Thy Kingdom Come, Thy Will Be Done, On Earth As It Is In Heaven. Wow, words look really important when you capitalize them. You can’t do “Kingdom Come” in lowercase, that’s for sure. Out of the thousands of religious phrases, this one sits in the top few as far as portent and finality go. When the Kingdom does come, all truth will be made known, and so everything else falls into irrelevance, or at least silence. There is also a tinge of the bloody about it: the Kingdom might have to arrive and assert itself forcefully, but arrive and assert itself it will. Whatever the end-times scenario, a musician can act as an eerie prophet.
To understand The Mae Shi’s “Kingdom Come,” you have to understand a bit of the context of the song. It is placed halfway through their album HLLLYH, and no, I’ve never figured out what that title meant. But the theme of the album is clear: a reckoning of Old Testament religion as glimpsed through the cracked lens of our modern age. With songs like “Lamb and the Lion,” “Young Marks,” “Book of Numbers,” and “7xx7,” there are no casual decisions made here by The Mae Shi. The music is frenetic electro-pop featuring wild yet beautifully structured and harmonized vocals. If you’ve ever turned your nose at a band because the singer is too shrill or shrieking (your words, not mine!) then this is definitely not your cup of tea, as catchy and thoughtful as the music undoubtedly is.
But give “Kingdom Come” a try, because there are hardly any vocals at all. The track passes a full 11 minutes in length, on an album where almost all the other songs gather around the 2:30 mark. Because of its placement, “Kingdom Come” not only gives a breather to the dizzying pop that precedes it (even as a fan I welcome a break from the hyper pace), it effectively creates an intermission that lets the album’s ideas simmer before phase two commences. And it does this through a style used only on this one song—dancey techno beats with wonderful rises, falls, and breakdowns, giving the song two or three personalities as it progresses. The ending even lets a few distorted, repetitive lines sneak in, something that sounds like “holy mountain, holy mountain.” The song’s boldness fits the title perfectly: it is as off-putting, inviting, mysterious, and essential as the Kingdom—all of a religion’s essential parts clicking and working in tandem—is meant to be. I would argue that the title of the song directly helps it earn its place on the album. No other title would do.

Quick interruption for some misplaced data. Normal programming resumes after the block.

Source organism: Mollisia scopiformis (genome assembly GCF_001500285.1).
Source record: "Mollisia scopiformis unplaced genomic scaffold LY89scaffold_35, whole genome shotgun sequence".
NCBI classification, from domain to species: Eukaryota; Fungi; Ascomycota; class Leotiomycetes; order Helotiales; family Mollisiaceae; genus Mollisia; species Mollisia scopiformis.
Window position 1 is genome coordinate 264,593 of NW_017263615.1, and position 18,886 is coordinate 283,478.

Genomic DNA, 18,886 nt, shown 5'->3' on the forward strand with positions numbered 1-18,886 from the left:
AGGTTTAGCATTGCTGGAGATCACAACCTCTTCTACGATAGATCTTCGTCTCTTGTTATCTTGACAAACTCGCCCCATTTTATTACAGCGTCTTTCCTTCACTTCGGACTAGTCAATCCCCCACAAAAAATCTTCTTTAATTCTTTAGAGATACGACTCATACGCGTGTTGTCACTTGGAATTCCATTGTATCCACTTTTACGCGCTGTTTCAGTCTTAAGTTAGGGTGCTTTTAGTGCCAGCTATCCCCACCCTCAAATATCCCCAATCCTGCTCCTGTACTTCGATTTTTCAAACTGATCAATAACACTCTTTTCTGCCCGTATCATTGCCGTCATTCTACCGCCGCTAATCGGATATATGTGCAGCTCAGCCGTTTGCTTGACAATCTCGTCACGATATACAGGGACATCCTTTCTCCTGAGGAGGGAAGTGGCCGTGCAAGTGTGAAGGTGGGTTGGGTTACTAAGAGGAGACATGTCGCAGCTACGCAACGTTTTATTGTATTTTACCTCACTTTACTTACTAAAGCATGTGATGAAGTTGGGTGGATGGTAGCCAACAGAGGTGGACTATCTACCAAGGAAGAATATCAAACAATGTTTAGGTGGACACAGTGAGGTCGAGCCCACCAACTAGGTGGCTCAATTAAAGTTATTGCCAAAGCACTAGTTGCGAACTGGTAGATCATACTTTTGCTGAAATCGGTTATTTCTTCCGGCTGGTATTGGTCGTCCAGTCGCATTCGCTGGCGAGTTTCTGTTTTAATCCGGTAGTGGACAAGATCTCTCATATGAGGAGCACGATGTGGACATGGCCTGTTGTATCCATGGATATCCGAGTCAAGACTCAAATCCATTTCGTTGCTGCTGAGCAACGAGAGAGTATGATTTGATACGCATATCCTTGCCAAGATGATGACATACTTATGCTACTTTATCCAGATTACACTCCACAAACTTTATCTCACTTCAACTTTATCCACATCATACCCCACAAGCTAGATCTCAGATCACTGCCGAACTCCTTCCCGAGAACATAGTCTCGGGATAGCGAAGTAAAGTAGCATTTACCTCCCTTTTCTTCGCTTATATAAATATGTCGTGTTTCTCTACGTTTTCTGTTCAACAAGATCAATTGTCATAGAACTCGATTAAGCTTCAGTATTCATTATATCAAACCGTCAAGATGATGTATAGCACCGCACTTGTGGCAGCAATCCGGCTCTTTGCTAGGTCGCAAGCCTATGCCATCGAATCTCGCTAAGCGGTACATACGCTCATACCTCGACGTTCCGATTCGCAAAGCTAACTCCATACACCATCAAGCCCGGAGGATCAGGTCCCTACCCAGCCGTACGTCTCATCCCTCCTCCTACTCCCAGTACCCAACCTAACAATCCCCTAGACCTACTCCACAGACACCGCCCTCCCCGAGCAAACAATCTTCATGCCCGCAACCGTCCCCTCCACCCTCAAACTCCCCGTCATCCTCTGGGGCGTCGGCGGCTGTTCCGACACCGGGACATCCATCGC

The Civil Wars’ song exists in a totally different framework: not in an album, but as part of the soundtrack for the film The Hunger Games (which is a pretty good collection of originals from a range of acts.) With The Civil Wars, we step firmly into modern folk-rock territory, where the band crafts its somber but catchy tunes that ride on the strength of the male-female complement. Their “Kingdom Come” swings between anxious fear—“run and hide”—to well-intentioned if wistful reassurances—“Don’t you fret my dear/ It’ll all be over soon.” The nervous tension could reflect the agony of a land that needs saving, or fear of the Kingdom which could shake up complacency. And if the Coming is imminent, justification kicks in: it must be better when it comes, and I must be invited to the right side, because the other option—enemy of the Kingdom—is too awful to contemplate.
The song must also be contemplated along with the movie it was written for, a dark tale not about religious forces but a stark political nightmare. The Kingdom could be negative, if seen as the embodiment of the repressive Capital, or positive, if meant to conjure a better world that could exist after a dramatic revolution. That line “Don’t you fret my dear/ It’ll all be over soon” is first very fragile, and could be the words of Katniss reassuring Prim even though she has little hope. It then gets repeated with mounting strength, perhaps following the protagonist’s character arc. The song’s low notes and carefully weaved vocal harmonies seem like warnings from ghosts in the woods Katniss hunts in. Is it wise to heed them? What’s best, to stand, run, cower, or defy? The Kingdom will come regardless.
Winner: These are getting harder and harder to judge. I thought I introduced two pretty different acts with last month’s “Daylight,” but here the song styles are stretched even further apart. The Mae Shi track is a lot of fun but not as rewarding as listening to the entire album (which though nearly perfect, is becoming obscure since the band never did anything further). The Civil Wars tune doesn’t even have a proper album home and so can only be considered as a standalone piece…which I suppose is fitting given whole point of the Title Bout exercise. Can anyone help me decide? Okay, let’s give it to The Civil Wars, since it’s easy to picture the troubadours with their guitars and angelic voices, wrapped in tatters at the side of a road as dark clouds gather overhead. The coming of the Kingdom should be nothing if not picturesque.
The Mae Shi – Kingdom Come (2008) – (audio)
The Civil Wars – Kingdom Come (2012) – (live video)